Summary: Has what you want and hope to get in a film...

This period fantasy/kungfu/swordsplay epic is visually scrumptious from beginning to end. I saw the 2 VHS English dubbed version.
The major cast members put in jawbreaking and humorus performances and we finally do care who they are, why they are there and what will happen to them.
The chemistry between actors and actresses is a joy to watch.
The martial arts fighting is superb with wires not getting in the way of performance or esthetics.
It does have the very traditional revenge element so often found in Chinese films, but luckily the plot is sufficiently developed in other places to make it much more than that.
Makes a person believe that a crippled swordsman can defeat an army!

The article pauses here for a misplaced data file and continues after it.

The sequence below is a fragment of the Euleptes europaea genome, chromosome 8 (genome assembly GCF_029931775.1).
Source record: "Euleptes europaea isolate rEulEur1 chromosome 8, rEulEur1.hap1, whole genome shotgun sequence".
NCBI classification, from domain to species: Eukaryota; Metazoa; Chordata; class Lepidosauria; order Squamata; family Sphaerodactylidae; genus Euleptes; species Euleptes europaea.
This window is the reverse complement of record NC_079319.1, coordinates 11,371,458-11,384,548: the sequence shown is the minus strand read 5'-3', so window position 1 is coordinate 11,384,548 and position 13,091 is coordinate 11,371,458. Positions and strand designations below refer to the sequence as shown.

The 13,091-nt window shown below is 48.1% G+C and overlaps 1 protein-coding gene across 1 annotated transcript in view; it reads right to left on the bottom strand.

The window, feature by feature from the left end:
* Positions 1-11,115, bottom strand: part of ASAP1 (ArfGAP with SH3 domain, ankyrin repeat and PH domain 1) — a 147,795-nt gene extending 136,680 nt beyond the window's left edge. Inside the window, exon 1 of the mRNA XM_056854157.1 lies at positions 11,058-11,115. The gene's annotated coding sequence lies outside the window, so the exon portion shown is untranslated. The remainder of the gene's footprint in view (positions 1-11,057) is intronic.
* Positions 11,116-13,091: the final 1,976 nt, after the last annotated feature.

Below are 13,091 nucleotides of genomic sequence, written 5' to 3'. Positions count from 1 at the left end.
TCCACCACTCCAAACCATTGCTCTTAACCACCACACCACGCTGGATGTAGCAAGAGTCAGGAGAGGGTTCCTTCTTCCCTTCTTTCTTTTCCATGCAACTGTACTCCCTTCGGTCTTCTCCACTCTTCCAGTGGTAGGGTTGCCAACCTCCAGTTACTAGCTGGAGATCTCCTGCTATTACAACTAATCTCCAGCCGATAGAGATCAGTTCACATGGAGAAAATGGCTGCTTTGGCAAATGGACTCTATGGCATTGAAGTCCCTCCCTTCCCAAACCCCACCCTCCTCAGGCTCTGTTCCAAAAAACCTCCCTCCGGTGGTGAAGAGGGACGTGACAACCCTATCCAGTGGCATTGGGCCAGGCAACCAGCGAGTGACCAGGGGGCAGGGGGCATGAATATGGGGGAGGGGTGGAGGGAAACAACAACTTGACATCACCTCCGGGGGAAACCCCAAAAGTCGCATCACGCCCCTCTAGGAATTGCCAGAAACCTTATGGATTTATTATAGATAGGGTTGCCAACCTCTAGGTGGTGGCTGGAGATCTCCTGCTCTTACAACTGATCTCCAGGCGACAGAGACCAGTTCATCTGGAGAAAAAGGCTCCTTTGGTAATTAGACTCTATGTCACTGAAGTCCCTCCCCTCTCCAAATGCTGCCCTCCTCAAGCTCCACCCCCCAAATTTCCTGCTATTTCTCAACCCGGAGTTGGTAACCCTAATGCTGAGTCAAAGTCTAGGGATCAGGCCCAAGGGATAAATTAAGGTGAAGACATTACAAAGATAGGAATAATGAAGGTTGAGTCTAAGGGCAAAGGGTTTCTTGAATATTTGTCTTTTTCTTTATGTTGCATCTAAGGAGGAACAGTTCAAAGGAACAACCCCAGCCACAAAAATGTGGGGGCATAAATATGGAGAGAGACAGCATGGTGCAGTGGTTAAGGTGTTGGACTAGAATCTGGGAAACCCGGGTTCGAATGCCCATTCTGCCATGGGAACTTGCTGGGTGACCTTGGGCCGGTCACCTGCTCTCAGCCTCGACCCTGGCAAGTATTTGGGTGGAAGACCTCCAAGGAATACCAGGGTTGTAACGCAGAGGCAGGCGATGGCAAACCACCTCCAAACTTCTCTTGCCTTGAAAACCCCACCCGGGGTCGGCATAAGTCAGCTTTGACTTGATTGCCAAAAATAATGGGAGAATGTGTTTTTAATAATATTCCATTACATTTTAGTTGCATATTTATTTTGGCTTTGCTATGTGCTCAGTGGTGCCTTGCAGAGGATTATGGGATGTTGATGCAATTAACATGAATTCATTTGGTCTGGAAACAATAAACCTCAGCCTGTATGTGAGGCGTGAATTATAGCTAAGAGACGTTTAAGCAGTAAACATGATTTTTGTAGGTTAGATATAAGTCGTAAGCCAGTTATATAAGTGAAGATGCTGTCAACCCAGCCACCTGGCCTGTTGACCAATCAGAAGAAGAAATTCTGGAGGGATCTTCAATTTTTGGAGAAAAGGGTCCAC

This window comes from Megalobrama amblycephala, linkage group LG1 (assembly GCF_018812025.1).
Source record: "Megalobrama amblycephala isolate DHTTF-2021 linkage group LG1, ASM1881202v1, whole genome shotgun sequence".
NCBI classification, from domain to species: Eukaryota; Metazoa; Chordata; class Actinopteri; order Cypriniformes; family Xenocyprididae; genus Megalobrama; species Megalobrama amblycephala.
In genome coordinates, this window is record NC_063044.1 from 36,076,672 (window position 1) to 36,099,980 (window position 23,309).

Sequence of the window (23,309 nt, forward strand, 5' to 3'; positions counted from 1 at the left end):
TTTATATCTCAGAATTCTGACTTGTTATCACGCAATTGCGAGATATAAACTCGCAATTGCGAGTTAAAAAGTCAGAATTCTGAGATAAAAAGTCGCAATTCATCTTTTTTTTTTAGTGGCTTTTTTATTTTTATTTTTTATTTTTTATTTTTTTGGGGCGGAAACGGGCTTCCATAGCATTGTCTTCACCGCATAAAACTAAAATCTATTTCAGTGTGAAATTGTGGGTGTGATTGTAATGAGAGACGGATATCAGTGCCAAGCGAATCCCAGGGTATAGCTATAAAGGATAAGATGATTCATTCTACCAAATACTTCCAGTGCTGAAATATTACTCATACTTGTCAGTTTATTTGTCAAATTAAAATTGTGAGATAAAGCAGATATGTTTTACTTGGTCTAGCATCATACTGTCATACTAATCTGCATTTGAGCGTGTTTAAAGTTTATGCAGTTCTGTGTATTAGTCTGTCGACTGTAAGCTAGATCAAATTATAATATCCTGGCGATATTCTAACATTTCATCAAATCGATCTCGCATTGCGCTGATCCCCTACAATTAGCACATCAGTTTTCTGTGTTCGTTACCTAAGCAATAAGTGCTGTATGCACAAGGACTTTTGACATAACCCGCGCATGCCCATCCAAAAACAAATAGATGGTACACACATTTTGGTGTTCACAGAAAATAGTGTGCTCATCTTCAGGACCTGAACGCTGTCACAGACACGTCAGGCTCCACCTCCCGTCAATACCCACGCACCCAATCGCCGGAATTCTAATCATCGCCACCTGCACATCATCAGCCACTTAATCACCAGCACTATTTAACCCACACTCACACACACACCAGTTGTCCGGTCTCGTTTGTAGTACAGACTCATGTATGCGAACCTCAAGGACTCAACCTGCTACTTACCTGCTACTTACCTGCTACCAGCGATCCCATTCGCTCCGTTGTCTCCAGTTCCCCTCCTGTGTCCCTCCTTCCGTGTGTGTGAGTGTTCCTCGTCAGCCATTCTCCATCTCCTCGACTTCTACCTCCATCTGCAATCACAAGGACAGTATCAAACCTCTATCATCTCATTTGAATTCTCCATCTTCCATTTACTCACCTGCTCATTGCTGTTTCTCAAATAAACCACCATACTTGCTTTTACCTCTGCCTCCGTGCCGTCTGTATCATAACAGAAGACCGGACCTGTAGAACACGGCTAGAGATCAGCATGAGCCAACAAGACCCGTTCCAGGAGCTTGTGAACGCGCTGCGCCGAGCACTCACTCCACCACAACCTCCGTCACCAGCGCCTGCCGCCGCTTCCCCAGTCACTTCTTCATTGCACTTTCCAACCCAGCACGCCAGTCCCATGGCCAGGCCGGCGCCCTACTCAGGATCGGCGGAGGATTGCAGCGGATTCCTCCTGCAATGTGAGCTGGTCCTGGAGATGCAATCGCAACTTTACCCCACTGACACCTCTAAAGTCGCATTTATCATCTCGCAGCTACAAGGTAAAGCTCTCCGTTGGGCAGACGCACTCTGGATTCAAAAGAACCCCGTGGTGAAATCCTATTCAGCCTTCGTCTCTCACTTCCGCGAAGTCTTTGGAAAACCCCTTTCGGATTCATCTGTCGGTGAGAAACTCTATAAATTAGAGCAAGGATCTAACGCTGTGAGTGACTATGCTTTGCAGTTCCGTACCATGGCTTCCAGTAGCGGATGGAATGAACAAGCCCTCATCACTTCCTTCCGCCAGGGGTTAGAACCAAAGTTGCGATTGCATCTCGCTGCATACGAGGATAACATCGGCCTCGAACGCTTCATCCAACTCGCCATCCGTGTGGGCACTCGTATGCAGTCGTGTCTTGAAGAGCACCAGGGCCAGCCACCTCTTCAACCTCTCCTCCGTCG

Highly recommended -

Reviewed by: johnlewis
Date: 07/22/2001
Summary: Best martial arts soap opera/action film

This is a wonderfully made action/adventure/martial arts soap opera of somewhat epic proportions; but most of the action takes in or around a small town in the northern China desert.
The DVD shows good picture quality, and the Mandarin dubbing seems to always match perfectly, so I believe this to be a Mandarin language film (I might be mistaken). The Thunder Media version DVD is the lesser cut version, running at 127 minutes. I'm pretty sure this is still a shortened version of the two part movie series, but this version is so much easier to understand and follow than the radically shortened version called The Invincible Power of Kindness (which for no reason at all cuts off the entire ending and story resolution!).